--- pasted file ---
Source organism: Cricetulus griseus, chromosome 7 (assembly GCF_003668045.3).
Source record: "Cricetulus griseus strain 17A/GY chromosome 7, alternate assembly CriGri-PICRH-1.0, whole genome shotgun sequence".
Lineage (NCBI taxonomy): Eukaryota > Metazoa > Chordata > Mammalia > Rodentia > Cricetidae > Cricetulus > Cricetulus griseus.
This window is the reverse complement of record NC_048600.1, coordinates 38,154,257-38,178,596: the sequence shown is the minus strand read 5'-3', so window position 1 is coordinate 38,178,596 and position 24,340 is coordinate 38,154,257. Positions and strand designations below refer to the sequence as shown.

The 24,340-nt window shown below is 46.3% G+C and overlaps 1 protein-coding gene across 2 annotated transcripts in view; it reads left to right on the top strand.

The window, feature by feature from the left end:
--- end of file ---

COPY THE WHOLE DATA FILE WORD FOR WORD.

Source organism: Cricetulus griseus, chromosome 7 (assembly GCF_003668045.3).
Source record: "Cricetulus griseus strain 17A/GY chromosome 7, alternate assembly CriGri-PICRH-1.0, whole genome shotgun sequence".
Lineage (NCBI taxonomy): Eukaryota > Metazoa > Chordata > Mammalia > Rodentia > Cricetidae > Cricetulus > Cricetulus griseus.
This window is the reverse complement of record NC_048600.1, coordinates 38,154,257-38,178,596: the sequence shown is the minus strand read 5'-3', so window position 1 is coordinate 38,178,596 and position 24,340 is coordinate 38,154,257. Positions and strand designations below refer to the sequence as shown.

The 24,340-nt window shown below is 46.3% G+C and overlaps 1 protein-coding gene across 2 annotated transcripts in view; it reads left to right on the top strand.

The window, feature by feature from the left end: